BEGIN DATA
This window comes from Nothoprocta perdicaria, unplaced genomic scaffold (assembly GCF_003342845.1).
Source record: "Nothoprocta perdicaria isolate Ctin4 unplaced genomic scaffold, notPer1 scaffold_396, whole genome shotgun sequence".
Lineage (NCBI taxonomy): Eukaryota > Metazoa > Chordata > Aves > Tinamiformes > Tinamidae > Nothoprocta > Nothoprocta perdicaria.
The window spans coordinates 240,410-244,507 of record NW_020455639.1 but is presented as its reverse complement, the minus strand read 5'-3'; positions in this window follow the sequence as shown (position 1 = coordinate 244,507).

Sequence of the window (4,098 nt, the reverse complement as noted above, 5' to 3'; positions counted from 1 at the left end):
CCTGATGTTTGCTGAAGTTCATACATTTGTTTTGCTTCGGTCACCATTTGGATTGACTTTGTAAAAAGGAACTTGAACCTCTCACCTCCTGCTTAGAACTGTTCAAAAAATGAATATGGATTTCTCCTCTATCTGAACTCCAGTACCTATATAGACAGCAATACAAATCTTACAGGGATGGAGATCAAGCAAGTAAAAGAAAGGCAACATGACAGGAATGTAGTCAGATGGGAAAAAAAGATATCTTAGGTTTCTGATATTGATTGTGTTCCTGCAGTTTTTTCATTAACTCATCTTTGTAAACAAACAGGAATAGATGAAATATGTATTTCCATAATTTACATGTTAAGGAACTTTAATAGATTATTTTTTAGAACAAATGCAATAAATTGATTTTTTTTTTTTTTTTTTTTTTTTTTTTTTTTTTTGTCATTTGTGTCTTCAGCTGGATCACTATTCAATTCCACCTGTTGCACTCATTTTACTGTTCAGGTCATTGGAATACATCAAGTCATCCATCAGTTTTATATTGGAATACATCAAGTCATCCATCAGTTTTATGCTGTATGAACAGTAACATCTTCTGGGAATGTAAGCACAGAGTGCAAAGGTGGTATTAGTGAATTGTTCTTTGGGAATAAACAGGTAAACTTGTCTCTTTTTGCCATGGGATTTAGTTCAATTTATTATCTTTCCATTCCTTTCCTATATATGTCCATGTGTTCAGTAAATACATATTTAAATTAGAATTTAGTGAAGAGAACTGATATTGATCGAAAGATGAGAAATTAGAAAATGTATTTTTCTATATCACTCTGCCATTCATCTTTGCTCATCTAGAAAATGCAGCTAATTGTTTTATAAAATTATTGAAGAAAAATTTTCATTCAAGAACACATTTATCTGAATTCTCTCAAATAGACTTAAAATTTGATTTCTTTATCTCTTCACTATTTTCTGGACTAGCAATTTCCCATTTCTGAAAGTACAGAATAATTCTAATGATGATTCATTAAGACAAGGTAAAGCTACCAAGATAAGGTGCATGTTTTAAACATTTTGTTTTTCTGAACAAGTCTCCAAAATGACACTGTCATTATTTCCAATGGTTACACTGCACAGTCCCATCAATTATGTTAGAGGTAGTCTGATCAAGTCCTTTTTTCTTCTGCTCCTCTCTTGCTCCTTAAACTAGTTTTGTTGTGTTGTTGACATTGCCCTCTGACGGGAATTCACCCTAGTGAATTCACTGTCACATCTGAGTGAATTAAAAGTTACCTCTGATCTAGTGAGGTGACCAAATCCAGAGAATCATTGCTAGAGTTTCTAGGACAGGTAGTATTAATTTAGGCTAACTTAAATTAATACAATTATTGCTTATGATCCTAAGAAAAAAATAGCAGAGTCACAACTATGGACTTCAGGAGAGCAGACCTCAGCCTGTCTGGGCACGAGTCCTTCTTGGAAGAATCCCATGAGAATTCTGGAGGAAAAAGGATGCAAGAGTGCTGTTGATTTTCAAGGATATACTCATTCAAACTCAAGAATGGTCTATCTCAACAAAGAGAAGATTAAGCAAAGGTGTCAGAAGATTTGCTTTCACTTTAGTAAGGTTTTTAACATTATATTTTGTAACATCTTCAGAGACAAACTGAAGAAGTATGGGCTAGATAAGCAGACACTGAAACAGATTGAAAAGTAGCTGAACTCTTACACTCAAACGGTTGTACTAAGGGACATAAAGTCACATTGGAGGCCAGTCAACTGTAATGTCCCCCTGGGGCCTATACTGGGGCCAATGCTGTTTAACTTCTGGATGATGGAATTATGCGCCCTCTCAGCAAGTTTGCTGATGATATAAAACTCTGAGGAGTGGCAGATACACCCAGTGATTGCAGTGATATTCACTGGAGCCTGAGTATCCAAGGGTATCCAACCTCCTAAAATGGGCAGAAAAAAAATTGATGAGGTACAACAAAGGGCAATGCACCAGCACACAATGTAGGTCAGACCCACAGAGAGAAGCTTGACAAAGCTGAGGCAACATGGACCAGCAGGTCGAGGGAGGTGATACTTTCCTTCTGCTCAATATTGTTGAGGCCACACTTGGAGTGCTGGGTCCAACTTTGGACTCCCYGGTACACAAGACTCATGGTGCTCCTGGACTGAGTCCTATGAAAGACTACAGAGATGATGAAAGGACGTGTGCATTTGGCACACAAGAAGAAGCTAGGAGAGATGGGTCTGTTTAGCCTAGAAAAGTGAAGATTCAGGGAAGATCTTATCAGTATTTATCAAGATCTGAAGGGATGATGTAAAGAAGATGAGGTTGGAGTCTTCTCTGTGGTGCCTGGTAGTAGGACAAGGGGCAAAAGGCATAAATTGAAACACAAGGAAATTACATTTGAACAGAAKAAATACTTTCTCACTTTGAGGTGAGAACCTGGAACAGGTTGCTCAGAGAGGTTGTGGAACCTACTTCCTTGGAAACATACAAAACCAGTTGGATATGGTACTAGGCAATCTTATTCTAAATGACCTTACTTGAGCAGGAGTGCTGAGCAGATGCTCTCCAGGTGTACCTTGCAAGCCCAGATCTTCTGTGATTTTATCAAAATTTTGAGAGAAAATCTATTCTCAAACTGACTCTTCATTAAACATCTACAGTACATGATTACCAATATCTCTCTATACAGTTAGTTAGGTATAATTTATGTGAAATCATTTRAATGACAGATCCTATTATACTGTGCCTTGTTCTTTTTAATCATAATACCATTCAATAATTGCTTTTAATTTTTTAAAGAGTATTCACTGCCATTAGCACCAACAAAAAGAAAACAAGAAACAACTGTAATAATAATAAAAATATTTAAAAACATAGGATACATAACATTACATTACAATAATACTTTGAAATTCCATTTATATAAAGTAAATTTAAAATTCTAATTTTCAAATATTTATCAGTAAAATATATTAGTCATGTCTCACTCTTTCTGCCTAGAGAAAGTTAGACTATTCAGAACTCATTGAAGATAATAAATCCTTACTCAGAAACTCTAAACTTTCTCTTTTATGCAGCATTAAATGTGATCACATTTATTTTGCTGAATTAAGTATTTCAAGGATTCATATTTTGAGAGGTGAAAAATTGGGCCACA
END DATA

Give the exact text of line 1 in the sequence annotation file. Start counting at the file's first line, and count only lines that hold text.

This window comes from Nothoprocta perdicaria, unplaced genomic scaffold (assembly GCF_003342845.1).